significant opportunities of the 21st century’. Other consultancies

adopting a high profile in this area include IMP, Clarke Hooper and

Curtis Hoy. Sheffield-based Scope, which has just hit a pounds 5m

turnover for the first time, has bought a multimedia company.



- Team expects to be moving into new media in the next 12 months. This

is a new company, which achieved pounds 3m turnover in its first year.

The name was acquired from TG Holdings by some of the former senior

managers, but the new operation has a completely new board of directors,

and 95% new staff.



- Greg Tustain, ex-Aspen Business-to-Business, has joined The Ingram

Consultancy as creative director.



- Triangle is threatening to enter more awards competitions, having won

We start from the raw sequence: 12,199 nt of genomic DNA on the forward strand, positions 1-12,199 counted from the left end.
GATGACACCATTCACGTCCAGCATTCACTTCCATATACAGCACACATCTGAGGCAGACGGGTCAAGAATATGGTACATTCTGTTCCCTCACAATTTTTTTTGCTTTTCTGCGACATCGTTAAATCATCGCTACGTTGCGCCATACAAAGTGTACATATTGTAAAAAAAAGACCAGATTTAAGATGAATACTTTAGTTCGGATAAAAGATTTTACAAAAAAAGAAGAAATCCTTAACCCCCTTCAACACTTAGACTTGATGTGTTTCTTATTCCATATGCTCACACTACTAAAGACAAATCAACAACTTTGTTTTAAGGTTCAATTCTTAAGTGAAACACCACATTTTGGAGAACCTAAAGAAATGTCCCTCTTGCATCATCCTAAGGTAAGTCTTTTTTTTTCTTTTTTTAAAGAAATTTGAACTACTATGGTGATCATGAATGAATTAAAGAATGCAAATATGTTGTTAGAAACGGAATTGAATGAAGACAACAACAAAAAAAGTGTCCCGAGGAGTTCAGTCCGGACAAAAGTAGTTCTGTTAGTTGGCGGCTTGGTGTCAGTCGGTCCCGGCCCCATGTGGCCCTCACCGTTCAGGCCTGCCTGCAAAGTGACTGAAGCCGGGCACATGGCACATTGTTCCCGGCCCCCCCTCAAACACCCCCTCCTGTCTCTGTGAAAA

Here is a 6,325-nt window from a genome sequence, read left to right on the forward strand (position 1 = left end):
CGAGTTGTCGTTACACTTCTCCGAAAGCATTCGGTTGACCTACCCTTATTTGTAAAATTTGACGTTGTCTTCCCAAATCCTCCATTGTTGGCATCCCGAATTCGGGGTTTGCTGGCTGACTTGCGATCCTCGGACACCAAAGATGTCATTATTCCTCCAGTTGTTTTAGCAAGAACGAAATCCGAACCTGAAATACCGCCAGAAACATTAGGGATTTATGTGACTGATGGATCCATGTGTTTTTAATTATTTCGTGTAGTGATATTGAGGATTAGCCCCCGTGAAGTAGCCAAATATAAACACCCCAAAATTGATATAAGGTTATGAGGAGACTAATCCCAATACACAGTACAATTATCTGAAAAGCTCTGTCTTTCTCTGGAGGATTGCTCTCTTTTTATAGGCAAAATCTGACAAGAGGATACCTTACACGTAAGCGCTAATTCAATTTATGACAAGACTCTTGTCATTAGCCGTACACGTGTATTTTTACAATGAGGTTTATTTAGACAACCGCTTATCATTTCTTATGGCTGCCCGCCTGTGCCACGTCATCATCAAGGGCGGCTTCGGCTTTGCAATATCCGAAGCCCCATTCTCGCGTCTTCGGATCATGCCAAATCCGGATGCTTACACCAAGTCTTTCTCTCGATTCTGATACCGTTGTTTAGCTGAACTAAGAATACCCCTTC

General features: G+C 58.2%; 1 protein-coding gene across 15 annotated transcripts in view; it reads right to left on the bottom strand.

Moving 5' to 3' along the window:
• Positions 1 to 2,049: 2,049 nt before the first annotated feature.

the ISP grand prix for the supporting promotions to go with Cadbury’s

sponsorship of Coronation Street. ’We have never really supported any

award schemes,’ says chairman Kevin Twittey. ’However, I was genuinely

surprised by the client interest this award generated, and the

subsequent new business enquiries.’



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Nike lays-off hardware staff in move that casts doubt on future of FuelBand
Greenpeace says save the bees or humans will die
What brands need to know about changes to VAT and online downloads in 2015
Jimmy Savile victims urged to claim compensation in new ad campaign
UKIP launches biggest  ad campaign and stirs up 'racist' accusations
Apple boss Tim Cook provides voiceover on ad touting firm's renewed green commitments